This morning, my Thursday bible study continued a study on the best selling novel, "The Shack." We're using the resource, "Finding God in the Shack" by Roger E. Olson which examines the approach the novel takes in explaining how a good, loving, and all powerful God can allow suffering and evil in the world and a creative approach to understanding the doctrine of the Trinity.
Here are the highlights from today's session:
- Tritheism is a heresy that claims there are three gods and that the Christian faith is not monotheistic. Modalism is a heresy that denies that the Father, Son, and Holy Spirit are God simultaneously.
- The Council of Nicaea in A.D. 325 is the orthodox understanding of the Trinity in which God is one divine substance and three distinct persons at the same time.
- The novel seeks to tear down popular images that God is a static being. Instead, God is a dynamic presence in which the Father, Son, and Holy Spirit enjoy community and unity.
- Roger Olson thinks the novel goes too far in saying that all three persons of the Trinity were present at the cross of Good Friday. This comes dangerously close to "patripassionism," which is a heresy that claims the Father suffered and died along with Jesus. I suppose this heresy allows for the resurrection of the Father, however, the point is that in order for someone to die, they need to be human which of course, is the whole point about Jesus becoming flesh. The Father in the Trinity didn't become human.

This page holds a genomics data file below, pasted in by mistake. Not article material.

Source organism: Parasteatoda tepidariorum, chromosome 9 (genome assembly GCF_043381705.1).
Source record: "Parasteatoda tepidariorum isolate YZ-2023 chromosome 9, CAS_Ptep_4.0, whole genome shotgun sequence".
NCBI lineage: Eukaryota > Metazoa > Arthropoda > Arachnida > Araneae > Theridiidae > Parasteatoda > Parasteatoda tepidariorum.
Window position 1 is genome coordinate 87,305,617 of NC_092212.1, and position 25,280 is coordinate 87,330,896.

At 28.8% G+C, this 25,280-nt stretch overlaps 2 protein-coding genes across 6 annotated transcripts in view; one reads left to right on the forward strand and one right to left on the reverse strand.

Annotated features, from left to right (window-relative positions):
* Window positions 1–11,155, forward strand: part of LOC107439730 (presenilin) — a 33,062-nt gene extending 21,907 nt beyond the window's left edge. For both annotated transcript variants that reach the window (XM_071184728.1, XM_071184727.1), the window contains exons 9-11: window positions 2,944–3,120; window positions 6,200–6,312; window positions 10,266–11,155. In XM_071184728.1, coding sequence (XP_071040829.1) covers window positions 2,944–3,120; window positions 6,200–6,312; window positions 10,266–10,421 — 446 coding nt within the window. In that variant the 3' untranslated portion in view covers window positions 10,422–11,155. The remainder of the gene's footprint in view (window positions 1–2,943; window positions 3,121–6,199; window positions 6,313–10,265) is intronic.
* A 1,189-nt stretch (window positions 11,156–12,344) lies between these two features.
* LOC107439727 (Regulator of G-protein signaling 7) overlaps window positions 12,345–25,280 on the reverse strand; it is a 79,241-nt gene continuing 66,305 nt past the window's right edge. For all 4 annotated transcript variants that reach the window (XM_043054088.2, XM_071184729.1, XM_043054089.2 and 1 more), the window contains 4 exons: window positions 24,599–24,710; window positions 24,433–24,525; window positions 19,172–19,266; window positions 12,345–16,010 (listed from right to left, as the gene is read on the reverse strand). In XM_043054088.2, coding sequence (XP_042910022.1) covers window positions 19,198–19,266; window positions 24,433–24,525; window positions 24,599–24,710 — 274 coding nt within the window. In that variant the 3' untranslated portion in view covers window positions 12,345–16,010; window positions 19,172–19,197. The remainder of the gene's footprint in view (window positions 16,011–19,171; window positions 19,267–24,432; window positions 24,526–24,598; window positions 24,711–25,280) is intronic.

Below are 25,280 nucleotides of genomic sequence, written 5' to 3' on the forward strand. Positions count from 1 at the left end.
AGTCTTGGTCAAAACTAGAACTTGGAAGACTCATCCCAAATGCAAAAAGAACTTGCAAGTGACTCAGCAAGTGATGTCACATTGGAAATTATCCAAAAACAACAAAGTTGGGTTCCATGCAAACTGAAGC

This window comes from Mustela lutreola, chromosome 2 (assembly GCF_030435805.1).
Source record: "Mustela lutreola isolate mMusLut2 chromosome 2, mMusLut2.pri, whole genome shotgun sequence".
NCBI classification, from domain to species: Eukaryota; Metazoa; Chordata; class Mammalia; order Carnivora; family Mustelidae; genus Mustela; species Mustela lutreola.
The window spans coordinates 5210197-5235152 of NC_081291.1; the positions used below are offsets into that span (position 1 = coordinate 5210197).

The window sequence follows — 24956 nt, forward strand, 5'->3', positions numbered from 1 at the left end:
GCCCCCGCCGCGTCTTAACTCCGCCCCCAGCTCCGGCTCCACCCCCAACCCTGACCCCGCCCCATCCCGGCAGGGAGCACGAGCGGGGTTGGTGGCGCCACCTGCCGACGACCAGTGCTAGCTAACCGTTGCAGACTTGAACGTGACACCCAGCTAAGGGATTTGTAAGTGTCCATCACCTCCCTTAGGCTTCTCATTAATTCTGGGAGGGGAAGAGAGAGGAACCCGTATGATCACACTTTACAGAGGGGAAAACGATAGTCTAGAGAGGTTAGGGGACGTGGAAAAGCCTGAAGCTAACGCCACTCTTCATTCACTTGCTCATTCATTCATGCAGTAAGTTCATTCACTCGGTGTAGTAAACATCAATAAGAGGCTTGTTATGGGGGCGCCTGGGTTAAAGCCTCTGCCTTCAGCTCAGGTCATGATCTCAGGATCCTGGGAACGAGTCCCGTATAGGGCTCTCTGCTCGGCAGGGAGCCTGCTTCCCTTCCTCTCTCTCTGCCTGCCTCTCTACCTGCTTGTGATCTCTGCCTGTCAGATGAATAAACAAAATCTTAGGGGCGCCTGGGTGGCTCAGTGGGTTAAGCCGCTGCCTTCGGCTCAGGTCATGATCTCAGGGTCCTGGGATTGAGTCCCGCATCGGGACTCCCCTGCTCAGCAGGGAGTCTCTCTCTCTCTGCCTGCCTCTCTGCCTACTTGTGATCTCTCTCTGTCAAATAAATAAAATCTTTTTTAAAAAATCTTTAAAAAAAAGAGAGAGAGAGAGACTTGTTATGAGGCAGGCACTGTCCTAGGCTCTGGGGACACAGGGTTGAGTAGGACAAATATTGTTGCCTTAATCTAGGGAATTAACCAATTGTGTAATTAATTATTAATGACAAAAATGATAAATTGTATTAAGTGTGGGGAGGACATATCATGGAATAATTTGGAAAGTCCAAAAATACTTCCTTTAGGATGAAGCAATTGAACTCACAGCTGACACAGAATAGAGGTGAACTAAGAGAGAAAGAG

- There are three traditional perspectives on the problem of evil. 1) God is the all determining reality and nothing happens a part from God's plan and purpose. 2) God limits his control to allow for free will. 3) Process theology claims that God is not all powerful. The novel takes a fourth approach that claims that God limits himself because he does not want to control us.
- Deism teaches that God created the world and is now distant from creation and expects humanity to continue the care of creation without depending on God much since God isn't active in the world or rarely is. Deism would explain why God didn't intervene in the holocaust for example but it doesn't make room for the more biblical view of God being dynamic and constantly interactive with creation.